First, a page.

Name

 

Grant

Date(1)

   

Approval

Date(1)

   

 

Estimated Possible

Payouts Under Non-Equity

Incentive Plan Awards(3)

   

All Other

Stock

Awards: No

of Shares of

Common

Stock or

Units

(#)

   

All Other

Option

Awards:

Number of

Securities

Underlying

Options

(#)(4)

   

Exercise or

Base Price

of Option

Awards

($ / Sh)

   

Grant Date

Fair Value

of Stock

and Option

Awards

($)(5)

 
 

Threshold

($)(2)

   

Target

(at 1.0 rating)

($)

   

Maximum

($)

 

Matthew T. Farrell

    06/15/2020       04/28/2020       —         1,247,500       2,495,100       —         485,020       73.87       6,174,305  

Richard A. Dierker

    06/15/2020       04/28/2020       —         522,800       1,045,600       —         114,380       73.87       1,456,057  

Britta B. Bomhard

    06/15/2020       04/28/2020       —         237,500       475,000       —         43,230       73.87       550,318  

Steven P. Cugine

    06/15/2020       04/28/2020       —         228,000       456,100       —         41,500       73.87       528,295  

Patrick D. de Maynadier

    06/15/2020       04/28/2020       —         275,500       551,100       —         54,510       73.87       693,912  

 

  (1) 

For information regarding the timing of stock option grants, see “Compensation Discussion and Analysis—Stock Option Grant Practices.”

 

  (2) 

There is no specified minimum award payout under the Annual Incentive Plan.

 

  (3) 

Constitutes target and maximum award opportunities for our named executives under our Annual Incentive Plan. See “Compensation Discussion and Analysis—2020 Compensation—Annual Incentive Plan” for information regarding the criteria applied in determining the amounts payable under the awards. The actual amounts paid with respect to these awards are included in the “Non-Equity Incentive Plan Compensation” column in the “2020 Summary Compensation Table”. Amounts are rounded to the nearest $100.

 

  (4) 

The amounts shown in this column represent the shares of our common stock underlying options granted under the Omnibus Equity Compensation Plan in 2020. All options were granted with an exercise price per share equal to the closing price per share as reported on the NYSE on the date of grant. The options vest as to all underlying shares on the third anniversary of the date of grant and terminate ten years from the date of grant, subject to earlier termination upon the occurrence of specified events. All stock options granted on or after July 20, 2019 require a “double trigger” before payment can be made or equity can vest (requiring a qualifying termination following a change-in-control).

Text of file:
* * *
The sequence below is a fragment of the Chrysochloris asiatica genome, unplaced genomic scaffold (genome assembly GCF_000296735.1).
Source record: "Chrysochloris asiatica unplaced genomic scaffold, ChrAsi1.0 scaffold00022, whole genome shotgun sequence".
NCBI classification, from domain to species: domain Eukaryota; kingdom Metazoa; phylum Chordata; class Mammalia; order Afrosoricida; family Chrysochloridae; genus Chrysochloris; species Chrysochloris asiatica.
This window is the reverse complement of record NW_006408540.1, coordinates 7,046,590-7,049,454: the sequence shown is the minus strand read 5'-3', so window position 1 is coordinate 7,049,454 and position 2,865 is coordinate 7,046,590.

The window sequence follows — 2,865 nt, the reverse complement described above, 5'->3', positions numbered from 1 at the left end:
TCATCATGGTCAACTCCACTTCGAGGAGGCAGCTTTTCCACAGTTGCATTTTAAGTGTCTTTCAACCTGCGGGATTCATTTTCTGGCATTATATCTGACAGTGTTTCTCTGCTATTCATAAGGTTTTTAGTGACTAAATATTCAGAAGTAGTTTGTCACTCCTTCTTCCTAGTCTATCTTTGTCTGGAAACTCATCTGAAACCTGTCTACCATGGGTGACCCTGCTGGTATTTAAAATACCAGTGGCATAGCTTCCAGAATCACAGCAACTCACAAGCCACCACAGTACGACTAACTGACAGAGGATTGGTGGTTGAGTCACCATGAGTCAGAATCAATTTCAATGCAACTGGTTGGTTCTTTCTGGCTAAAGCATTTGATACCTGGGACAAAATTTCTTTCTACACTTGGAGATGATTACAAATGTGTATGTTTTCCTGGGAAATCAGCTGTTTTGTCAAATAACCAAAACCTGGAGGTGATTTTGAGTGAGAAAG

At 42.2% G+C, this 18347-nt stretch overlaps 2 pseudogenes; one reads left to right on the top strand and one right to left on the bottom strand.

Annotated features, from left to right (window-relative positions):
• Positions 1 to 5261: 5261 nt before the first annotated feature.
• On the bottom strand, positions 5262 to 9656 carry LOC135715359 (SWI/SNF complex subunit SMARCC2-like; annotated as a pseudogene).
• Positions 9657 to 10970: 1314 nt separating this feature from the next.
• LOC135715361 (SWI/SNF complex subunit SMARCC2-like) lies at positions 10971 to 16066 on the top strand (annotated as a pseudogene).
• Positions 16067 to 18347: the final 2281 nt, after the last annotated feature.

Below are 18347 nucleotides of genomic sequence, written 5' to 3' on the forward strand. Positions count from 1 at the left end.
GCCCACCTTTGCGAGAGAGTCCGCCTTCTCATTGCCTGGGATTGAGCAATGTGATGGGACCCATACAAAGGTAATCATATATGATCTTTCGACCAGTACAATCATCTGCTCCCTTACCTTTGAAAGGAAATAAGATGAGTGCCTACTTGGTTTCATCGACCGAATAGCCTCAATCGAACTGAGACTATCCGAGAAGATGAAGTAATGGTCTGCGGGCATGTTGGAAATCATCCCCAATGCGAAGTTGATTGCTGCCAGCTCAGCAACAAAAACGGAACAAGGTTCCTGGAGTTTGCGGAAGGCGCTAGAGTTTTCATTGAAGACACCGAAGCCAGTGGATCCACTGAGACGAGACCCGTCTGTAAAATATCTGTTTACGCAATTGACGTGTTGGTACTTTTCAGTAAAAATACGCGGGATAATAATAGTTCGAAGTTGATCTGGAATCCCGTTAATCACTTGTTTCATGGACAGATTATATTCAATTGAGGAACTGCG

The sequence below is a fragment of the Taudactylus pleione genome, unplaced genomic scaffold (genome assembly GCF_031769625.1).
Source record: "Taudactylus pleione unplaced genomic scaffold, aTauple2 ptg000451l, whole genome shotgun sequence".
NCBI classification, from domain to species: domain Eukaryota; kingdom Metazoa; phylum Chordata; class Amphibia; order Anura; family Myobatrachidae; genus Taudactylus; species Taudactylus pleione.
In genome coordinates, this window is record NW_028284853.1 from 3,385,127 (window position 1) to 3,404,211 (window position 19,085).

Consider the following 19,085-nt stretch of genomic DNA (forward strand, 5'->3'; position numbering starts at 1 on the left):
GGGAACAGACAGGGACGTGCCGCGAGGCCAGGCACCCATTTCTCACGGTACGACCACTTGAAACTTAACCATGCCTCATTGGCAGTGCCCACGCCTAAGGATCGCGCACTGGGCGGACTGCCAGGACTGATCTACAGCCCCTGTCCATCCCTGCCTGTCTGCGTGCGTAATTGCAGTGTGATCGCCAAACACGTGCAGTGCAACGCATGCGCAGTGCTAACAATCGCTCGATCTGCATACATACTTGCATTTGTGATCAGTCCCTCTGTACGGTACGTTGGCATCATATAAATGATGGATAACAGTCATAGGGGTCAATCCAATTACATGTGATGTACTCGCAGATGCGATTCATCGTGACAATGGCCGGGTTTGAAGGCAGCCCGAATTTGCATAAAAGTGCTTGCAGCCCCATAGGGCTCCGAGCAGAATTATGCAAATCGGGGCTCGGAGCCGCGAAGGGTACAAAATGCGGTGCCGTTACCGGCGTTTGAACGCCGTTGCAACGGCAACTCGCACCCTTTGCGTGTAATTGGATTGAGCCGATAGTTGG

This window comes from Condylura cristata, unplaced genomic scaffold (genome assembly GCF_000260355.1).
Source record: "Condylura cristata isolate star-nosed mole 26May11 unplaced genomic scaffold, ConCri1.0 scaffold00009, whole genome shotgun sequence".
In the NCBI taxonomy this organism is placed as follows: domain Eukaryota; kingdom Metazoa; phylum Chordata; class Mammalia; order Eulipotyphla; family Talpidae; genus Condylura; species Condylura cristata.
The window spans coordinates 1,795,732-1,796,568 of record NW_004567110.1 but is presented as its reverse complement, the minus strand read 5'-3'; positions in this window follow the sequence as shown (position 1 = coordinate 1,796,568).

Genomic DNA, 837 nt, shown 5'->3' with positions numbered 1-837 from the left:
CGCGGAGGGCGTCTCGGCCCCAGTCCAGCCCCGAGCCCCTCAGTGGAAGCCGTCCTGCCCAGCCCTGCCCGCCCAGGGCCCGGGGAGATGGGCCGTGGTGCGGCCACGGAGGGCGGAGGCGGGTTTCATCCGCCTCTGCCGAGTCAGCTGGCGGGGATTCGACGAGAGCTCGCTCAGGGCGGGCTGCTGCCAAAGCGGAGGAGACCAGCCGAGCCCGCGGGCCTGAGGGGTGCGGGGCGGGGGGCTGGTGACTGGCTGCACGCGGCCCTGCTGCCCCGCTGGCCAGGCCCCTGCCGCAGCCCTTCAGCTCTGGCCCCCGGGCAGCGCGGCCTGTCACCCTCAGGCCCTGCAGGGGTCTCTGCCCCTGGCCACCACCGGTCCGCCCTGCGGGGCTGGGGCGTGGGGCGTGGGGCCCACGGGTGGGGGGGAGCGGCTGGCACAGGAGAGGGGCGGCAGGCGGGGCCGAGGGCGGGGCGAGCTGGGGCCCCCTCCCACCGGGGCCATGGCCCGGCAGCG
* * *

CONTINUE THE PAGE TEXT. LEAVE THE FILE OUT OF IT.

(5) 

The grant date fair value is computed in accordance with ASC Topic 718. The assumptions used in determining the amounts in this column are set forth in note 12 to our consolidated financial statements in our Annual Report Form 10-K for the fiscal year ended December 31, 2020 filed with the SEC on February 18, 2021.

 

   

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  2020 OUTSTANDING EQUITY AWARDS      

 

2020 OUTSTANDING EQUITY AWARDS AT FISCAL YEAR-END

The following table provides information regarding outstanding stock options and restricted stock held by our named executive officers at December 31, 2020.

 

       
      Option Awards      Stock      Awards  
           

Name

   Number of
Securities
Underlying
Unexercised
Options
(#)
Exercisable
     Number of
Securities
Underlying
Unexercised
Options
(#)
(1)
Unexercisable
     Option
Exercise
Price
($)
     Option
Expiration
Date
    

Number of
Shares or
Units of
Stock That
Have Not
Vested

(#)(2)

    

Market
Value of
Shares or
Units of
Stock That
Have Not
Vested

($)(3)

 

Matthew T. Farrell

                   
       189,640           30.96        6/17/2023          
       142,120           34.81        6/16/2024          
       168,900           41.92        6/22/2025          
       556,800           41.76        1/04/2026          
       398,550           53.75        6/19/2027          
          454,100        50.28        6/18/2028          
          376,610        77.33        6/17/2029          
          485,020        73.87        6/15/2030          

Richard A. Dierker

                   
          99,960        50.28        6/18/2028          
          88,630        77.33        6/17/2029          
          114,380        73.87        6/15/2030          
                   1,000        87,230  

Britta B. Bomhard

                   
       5,500           34.81        6/16/2024          
       4,000           34.84        10/1/2024          
       5,360           41.92        6/22/2025